In "Chaser" we learned about a border collie who has mastered the names of over 1000 toys, and who also shows an understanding of syntax and semantics, as well as definitions. Chaser is able, in a sense, to communicate with her human. But it is a one-way communication, because of course, Chaser cannot speak. That is, she cannot speak our language.
Alex, an African Grey parrot, on the other hand, could participate in dialogue with his humans. He could also add and understand concepts of equivalency, and even came to understand zero up to a point. In many cases, he taught himself words and ideas; for example, calling an apple a "banerry," possibly combining banana and cherry.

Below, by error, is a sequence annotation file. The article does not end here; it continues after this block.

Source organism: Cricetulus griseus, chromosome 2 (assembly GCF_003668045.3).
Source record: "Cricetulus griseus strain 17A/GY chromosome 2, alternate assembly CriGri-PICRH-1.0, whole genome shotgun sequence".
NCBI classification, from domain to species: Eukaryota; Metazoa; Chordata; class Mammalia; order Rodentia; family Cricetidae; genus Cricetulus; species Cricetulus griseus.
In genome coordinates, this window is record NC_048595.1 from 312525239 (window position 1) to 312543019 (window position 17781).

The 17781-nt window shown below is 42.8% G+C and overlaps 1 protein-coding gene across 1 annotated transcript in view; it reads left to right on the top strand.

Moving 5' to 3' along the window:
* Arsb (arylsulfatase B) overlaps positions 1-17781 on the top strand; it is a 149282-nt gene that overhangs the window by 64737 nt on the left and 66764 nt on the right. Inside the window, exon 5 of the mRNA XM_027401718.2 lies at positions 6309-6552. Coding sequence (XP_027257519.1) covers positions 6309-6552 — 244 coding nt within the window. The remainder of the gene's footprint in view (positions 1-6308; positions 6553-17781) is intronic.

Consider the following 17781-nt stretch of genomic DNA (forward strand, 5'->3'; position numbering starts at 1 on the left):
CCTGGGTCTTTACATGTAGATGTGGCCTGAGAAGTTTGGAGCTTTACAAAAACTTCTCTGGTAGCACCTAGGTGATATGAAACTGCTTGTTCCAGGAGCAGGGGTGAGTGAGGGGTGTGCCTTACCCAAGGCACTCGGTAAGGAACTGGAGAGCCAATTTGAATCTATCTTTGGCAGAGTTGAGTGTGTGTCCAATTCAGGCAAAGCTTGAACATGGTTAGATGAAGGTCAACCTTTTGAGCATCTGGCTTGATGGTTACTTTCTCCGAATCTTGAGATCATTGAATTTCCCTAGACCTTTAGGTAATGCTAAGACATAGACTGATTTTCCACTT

In Irene Pepperberg's fascinating memoir about her work and life with Alex ("Alex & Me"), she is determined to discover if a parrot can do more than just parrot. Is there more than mimicry involved when the bird speaks? The answer is a resounding yes, of course, as Alex demonstrates repeatedly. He not only uses language for his demands ("Want nut!") but to emote ("I'm sorry!" "Calm down!" and "I love you"). And as he demonstrates, a creature with the brain the size of a shelled walnut can develop and learn at about a five-year-old human's level.